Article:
1. Better educating a service provider to the needs of a customer
  2. Helping that service provider show customers they know what they’re doing

Robert notes that one of the biggest problems with third-party repair orders is communication. Everyone wants to sync up differently: through email, by voice, by text, and so on. RP 535 emerged to help resolve this; it is a template for building relationships between fleets and service providers.

If you’ve already got a method for developing relationships with your customers, great! But if you’re just starting out, or want to do some fine-tuning of your own process, the RP will steer you in the correct direction.

To that end, there are almost 20 RPs that will specifically help repair shops run better.

  • Measuring customer satisfaction
  • Workflow issues
  • Rapid repair issues
  • Career development
  • Conflict resolution
  • Quality control
  • Managing difficult customers
  • Parts acquisition
  • Mentoring

In short, these RPs provide an absolute wealth of information for the independent shop owner.

Once you’re a member, you can get your hands on these RPs in several ways. Do you want a 4,000-page book (in a three-volume set) that will look impressive on your desk and show everyone that you know your stuff? They’ve got it. Would you rather access RPs online or on your smartphone? You can do that, too.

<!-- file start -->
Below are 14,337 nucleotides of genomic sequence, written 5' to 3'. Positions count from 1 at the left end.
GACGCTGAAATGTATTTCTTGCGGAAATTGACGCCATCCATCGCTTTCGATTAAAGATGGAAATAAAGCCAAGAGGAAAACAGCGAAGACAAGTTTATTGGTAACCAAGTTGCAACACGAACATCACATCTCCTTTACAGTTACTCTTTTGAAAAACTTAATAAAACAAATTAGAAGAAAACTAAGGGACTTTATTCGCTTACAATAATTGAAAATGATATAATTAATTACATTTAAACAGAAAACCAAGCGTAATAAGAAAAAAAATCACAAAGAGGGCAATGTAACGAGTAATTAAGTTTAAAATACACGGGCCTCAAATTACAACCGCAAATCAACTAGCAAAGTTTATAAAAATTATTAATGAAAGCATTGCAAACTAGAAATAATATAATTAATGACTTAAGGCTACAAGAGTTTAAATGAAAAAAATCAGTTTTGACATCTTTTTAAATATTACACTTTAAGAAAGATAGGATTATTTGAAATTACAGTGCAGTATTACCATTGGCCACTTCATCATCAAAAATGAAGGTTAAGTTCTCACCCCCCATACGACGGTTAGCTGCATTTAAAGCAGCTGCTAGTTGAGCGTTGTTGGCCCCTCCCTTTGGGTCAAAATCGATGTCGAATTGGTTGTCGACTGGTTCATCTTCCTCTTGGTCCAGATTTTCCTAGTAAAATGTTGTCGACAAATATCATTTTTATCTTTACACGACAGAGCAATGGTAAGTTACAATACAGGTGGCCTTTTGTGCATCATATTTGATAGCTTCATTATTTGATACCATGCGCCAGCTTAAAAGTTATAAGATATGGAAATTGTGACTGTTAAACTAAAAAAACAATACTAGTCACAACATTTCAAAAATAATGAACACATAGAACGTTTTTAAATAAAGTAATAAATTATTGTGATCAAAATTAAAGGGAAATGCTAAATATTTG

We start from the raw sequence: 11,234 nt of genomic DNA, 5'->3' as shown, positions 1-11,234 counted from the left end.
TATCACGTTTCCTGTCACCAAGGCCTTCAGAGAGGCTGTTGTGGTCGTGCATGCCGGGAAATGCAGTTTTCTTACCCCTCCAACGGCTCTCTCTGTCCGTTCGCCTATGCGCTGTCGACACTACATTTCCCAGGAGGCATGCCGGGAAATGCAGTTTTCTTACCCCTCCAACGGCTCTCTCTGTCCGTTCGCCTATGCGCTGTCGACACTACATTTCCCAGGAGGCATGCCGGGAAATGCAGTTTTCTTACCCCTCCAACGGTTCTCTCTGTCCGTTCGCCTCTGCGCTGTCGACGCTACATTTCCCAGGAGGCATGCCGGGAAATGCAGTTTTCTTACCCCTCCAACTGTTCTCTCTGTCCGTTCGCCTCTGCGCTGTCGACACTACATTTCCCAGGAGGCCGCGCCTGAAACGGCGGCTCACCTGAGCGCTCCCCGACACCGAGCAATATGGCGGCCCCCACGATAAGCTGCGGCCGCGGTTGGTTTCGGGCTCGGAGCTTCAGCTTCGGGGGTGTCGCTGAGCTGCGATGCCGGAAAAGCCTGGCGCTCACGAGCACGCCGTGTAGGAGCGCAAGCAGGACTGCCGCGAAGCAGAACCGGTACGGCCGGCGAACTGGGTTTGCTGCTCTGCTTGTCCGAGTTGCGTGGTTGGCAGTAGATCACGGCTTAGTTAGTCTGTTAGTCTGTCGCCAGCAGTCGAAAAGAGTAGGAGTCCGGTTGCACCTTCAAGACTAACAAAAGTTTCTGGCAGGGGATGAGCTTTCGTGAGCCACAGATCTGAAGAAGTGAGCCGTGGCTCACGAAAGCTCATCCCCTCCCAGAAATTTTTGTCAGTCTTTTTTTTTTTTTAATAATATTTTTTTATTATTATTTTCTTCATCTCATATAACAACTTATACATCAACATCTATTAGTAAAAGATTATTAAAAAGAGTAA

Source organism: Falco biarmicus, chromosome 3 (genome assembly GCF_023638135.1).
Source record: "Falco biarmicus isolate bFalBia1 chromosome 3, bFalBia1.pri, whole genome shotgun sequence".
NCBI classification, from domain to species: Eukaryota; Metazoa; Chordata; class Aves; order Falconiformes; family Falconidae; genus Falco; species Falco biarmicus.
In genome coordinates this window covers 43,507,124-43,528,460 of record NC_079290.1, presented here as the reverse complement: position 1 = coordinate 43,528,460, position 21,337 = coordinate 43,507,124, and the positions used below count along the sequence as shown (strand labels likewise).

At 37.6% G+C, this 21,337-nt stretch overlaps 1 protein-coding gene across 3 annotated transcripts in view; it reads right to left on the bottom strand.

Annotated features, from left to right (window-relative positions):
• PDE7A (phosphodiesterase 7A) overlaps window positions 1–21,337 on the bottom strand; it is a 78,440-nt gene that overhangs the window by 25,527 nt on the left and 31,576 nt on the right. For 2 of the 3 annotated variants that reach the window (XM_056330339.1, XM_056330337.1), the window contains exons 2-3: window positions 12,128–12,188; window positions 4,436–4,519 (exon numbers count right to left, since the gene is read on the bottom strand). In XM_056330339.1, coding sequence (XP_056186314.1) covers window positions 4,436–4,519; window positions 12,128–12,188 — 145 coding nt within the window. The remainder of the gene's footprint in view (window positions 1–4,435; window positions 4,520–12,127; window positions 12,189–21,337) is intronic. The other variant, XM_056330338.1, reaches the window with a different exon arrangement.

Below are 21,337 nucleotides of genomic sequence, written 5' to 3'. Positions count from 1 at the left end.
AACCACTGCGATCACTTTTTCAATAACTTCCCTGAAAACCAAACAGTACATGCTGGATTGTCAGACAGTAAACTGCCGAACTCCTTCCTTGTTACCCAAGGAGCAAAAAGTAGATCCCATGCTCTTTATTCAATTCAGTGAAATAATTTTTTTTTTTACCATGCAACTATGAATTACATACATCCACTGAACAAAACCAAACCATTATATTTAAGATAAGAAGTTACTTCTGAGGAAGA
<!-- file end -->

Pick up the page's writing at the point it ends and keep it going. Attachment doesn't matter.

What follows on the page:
And people who love CDs—there are a few of us still out there—TMC hasn’t forgotten about you. You can obtain the collection on future coasters, too.

PARTNERING WITH TMC

TMC is all about helping the industry be the best version of itself, so it’s no wonder the crew here at Fullbay likes them so much.

We also aim to help repair shops and the diesel industry improve and thrive in the coming years. That’s why we’ve partnered with them—and why we can offer Fullbay subscribers a special rate. You can save $50 on your membership by clicking here and using the promo code TMCFULLBAY21. You can put their experience to work for you in no time at all—just tell them Fullbay sent you!

Suz Baldwin

About Suz Baldwin

Suz Baldwin got her start in the automotive industry, writing and editing for several motorcycle and classic car magazines straight out of college. In the years that followed, she’s written all sorts of copy for brands big and small while consuming enough coffee to paralyze a dinosaur.